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Presumptuous States Extend Stay-At-Home Orders

By Anisha Jintoorkar, Staff Writer

Some states across the country, which anticipated an end to social-distancing in early April, extended their stay-at-home orders to further flatten their curve of cases and minimize the spread of the new coronavirus.

New York was set to end its stay-at-home order April 15; however, due to the spike in new cases and deaths, the order was extended to last until April 29. This continues with the closure of non-essential businesses and fines of $500 to $1000 for not following social-distancing rules.

Heather Felix, senior public relations major, said, “As much as it sucks to stay in quarantine, I think it is important for states to extend stay at home orders until the CDC says otherwise. If we are released too early, it could have catastrophic effects. Always better to be safe than sorry.”

Illinois’ stay-at-home order was put in place on March 21, and was supposed to end April 7; but, on March 31, Governor Jay Robert Pritzker extended the order until April 30. This includes suspension of face-to-face learning, and the continuation of the state’s disaster proclamation, which declares all of Illinois a disaster area.

“The extension of stay-at-home orders is frustrating but necessary to stop the spread,” Alexander Price, sophomore business major, said.

Massachusetts issued a stay-at-home order that was set to expire on April 7, but on March 31, Governor Charlie Baker extended it to May 4. Similarly, Pennsylvania enacted a stay-at-home order from March 23 through April 6 for counties with a high number of cases. On April 30, the expiration of this order was pushed to April 30 and placed the whole state on a stay-at-home order.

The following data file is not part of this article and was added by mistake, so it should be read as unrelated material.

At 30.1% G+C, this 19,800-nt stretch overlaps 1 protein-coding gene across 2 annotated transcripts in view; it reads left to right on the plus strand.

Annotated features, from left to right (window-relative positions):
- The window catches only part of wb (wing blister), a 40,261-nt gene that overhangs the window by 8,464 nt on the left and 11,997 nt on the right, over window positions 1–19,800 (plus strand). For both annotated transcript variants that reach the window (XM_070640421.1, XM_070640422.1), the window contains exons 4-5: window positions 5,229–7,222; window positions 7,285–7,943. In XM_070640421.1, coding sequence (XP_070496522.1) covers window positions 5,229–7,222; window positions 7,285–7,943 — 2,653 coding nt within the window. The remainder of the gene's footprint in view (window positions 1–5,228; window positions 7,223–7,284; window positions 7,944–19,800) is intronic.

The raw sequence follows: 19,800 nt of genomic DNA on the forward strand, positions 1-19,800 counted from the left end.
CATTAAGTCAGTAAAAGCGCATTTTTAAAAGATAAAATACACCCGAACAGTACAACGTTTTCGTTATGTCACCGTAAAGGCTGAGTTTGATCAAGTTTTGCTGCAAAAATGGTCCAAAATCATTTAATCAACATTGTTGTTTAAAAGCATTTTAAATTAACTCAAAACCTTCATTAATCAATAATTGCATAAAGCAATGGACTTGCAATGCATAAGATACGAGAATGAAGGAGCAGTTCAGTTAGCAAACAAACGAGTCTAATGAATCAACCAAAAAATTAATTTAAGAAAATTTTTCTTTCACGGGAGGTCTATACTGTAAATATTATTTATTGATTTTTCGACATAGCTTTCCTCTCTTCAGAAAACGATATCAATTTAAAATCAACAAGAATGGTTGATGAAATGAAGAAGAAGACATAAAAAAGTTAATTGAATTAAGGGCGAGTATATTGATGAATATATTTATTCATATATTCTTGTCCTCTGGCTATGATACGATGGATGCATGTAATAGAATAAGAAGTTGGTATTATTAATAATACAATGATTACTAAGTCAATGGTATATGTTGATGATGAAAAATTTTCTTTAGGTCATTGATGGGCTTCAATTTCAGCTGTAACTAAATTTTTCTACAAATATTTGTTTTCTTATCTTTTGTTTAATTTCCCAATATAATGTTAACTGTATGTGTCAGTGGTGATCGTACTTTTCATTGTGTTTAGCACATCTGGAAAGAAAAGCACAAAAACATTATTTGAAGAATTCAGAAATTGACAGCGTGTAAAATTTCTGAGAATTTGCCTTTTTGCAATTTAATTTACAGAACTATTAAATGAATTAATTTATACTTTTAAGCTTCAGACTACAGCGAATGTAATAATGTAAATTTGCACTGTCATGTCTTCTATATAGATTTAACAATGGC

“I feel like it is in the best interest of everyone’s safety but it’s negatively affecting the economy and people’s mental health,” Alyssa Cappello, senior psychology major, said.

Colorado announced an extension to its stay-at-home order on April 6 through April 26. According to Governor Jared Polis, the extension is the only way “to avoid a catastrophic loss of life.” Similarly, Indiana’s stay-at-home order was initially set to expire on April 3; however, on April 6, the order was pushed back to April 20. As the number of coronavirus cases increased, on March 30, Louisiana also moved to extend its stay-at-home order from April 13 to April 30.

Isabella Ceravolo, junior psychology major, believes extending mitigation is a wise decision.

“I think that extending home orders, although it’s tough on everyone, is something we just all need to get through and stick to if they’re necessary. We all must be safe until we can go back to our normal lives,” she said.

Ohio’s mandate was initially scheduled to end on April 6 as well, but now will end on May 1. Georgia also extended its shelter-in-place expiration from April 13 to April 30, and Governor Mike DeWine extended the state’s Public State of Emergency until May 13.

Joseph Campisi, sophomore biology major, said extending the stay at home order is necessary but he thinks the government should be doing more to enforce social-distancing.

“People continue to not respect the orders, and are thus, risking the continued spread of the virus,” he said.

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